A Train (& nature, & history) Lover’s Day Out in Somerset
If you enjoy the chugging of the engines, seeing the steam rise up into the skies, and the hustle and bustle on board a carriage, then be sure to check out the West Somerset Railway when visiting the county.
The West Somerset Railway is the longest heritage railway line in England. It cuts through some of the most breath-taking countryside that Somerset has to offer, and so is a fantastic day trip for train and nature lovers alike. To take a trip on one of the many steam engines is to take a step back in time, which also makes it a great day out for history lovers too.
There are 10 stations stretched across 20 miles served by the steam locomotives and their coaches and wagons. The line goes through many of the county’s hot spots such as Dunster Castle, Minehead’s seaside, Bristol’s Channel, the Quantock Hills, and plentiful cliff, coastal, and architectural views.
Watchet, a town situated on the Bristol Channel, has a particularly interesting history due to its trading heritage and resultant piracy. Reading up about real pirates really is one of my favourite things to do, they have always seemed something of myth to me. There is no better place to do it than on board one of the steam engines, soaring through the towns where history was made. The history there stretches back over 1000 years so there is plenty to feed the imagination.
The West Somerset Railway really started to develop in the 1840’s, as the Bristol and Exeter Railway extended services southwards which greatly increased trade in the region. The Iron Mongers did particularly well out of the steam engines when, in 1856, Watchet hosted locomotives which ran from the Brendon Hills to the town.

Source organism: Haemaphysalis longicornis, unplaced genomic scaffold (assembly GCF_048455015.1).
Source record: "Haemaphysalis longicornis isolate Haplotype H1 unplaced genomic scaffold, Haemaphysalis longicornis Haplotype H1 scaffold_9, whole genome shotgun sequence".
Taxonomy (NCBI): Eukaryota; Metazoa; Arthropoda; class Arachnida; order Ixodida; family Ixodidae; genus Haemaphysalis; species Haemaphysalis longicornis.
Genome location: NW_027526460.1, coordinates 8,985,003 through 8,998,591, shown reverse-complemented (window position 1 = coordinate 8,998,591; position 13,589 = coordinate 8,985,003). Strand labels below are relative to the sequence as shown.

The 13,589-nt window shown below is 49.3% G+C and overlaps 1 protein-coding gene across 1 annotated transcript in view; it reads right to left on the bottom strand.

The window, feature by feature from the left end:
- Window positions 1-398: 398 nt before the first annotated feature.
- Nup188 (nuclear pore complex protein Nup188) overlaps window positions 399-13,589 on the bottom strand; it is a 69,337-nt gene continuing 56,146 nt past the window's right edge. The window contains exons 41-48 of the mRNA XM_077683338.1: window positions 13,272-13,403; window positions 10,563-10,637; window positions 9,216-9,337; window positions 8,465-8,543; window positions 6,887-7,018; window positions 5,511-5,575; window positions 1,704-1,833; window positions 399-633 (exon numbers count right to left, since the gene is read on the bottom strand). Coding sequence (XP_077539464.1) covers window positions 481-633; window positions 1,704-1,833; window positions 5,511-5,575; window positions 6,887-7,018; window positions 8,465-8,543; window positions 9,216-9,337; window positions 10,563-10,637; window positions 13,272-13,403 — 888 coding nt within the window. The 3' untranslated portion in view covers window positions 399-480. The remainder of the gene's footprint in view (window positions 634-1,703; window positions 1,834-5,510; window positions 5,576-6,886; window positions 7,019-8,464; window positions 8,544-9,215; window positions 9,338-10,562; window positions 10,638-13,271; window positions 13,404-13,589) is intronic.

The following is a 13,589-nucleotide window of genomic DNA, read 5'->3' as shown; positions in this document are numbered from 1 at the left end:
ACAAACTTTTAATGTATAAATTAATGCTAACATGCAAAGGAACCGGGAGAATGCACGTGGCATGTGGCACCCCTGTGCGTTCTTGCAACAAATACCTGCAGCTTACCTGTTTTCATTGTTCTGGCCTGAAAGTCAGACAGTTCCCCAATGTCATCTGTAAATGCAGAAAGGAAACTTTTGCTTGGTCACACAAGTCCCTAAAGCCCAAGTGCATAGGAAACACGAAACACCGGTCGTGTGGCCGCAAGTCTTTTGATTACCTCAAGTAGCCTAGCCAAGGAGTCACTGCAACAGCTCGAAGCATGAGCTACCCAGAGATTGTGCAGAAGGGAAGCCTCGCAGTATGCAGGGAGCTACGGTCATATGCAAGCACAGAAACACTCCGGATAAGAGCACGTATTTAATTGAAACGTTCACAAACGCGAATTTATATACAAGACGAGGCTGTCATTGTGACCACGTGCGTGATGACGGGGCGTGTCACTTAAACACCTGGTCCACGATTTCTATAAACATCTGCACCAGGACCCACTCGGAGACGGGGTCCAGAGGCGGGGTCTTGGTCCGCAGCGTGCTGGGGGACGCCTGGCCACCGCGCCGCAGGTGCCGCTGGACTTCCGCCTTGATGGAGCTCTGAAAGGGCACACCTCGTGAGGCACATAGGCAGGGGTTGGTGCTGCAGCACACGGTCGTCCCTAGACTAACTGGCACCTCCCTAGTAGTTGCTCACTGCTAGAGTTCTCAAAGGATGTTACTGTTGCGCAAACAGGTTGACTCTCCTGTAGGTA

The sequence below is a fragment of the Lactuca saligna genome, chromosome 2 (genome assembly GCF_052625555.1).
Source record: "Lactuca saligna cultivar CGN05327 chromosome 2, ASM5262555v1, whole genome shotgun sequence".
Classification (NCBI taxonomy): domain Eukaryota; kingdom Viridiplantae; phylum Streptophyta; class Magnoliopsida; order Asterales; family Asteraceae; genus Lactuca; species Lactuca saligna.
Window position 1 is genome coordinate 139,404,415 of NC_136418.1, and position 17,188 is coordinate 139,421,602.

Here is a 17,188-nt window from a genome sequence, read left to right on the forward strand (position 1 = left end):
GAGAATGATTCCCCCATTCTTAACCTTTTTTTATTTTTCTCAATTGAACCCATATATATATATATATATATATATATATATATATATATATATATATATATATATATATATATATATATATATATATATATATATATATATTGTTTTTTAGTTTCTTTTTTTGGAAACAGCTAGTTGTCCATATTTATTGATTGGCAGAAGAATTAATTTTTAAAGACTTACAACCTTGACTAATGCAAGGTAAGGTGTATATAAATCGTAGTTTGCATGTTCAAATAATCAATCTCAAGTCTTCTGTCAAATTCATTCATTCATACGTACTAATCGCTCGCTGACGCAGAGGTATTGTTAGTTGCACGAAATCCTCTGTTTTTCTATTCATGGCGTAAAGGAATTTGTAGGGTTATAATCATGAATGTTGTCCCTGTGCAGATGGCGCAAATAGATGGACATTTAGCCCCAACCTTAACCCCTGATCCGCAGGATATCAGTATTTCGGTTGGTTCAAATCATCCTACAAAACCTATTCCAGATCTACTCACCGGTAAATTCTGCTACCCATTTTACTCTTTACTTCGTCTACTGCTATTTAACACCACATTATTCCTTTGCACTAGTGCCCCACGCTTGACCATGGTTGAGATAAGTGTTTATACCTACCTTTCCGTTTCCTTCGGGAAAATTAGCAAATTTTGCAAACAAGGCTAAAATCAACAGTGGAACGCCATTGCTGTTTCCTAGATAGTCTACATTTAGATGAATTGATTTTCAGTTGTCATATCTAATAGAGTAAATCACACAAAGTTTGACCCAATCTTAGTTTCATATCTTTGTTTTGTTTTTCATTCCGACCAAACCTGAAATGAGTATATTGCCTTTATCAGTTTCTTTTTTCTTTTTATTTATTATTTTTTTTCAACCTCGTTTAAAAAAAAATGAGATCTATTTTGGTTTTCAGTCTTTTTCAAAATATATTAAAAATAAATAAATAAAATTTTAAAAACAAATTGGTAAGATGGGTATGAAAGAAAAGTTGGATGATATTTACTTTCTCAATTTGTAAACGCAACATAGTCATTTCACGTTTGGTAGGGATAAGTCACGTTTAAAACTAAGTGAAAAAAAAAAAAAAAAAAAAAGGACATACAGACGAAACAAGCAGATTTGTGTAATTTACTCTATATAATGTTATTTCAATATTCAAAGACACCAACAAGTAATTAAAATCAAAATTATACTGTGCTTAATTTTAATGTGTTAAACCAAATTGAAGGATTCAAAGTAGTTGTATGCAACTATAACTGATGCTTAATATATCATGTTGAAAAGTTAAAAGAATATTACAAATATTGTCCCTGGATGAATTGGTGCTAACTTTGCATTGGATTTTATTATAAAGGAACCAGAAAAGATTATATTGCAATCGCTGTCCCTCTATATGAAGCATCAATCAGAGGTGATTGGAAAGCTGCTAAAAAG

It wasn’t all plain sailing however, as land prices in those times were often above and beyond what the railway could afford, and so it was a little time before the line reached the Quantock Hills and the holiday resort of Minehead. The railway then began to be used not only for trade, but for leisure. This meant the platforms had to be developed to cope with the increase in capacity and demand.
The economics of it all was the railway's downfall, as after nationalisation, the line couldn’t make enough in the summer to make up for the quieter months of the year. At this time of course, there was also the advances in private motorcars, and public buses which were cheaper to access at the time. Many stations closed as a result.
It was only in 1979 that the 20 miles of railway line we can visit today was re-established for the enjoyment of the public. Then there were quarrels between the bus companies and the train companies, the former not wishing to lose business. In the eighties, the Council supported the railway to ensure that it would be a sustainable project, and thanks to that, we are at a point today where the railway is stable and well loved by locals and visitors alike, with over 200,000 passengers a year in fact.
The railway has a number of special events running throughout the year. This month the Flying Scotsman even paid a visit. So take a look at their calendar and see what’s on when you are holidaying in Somerset.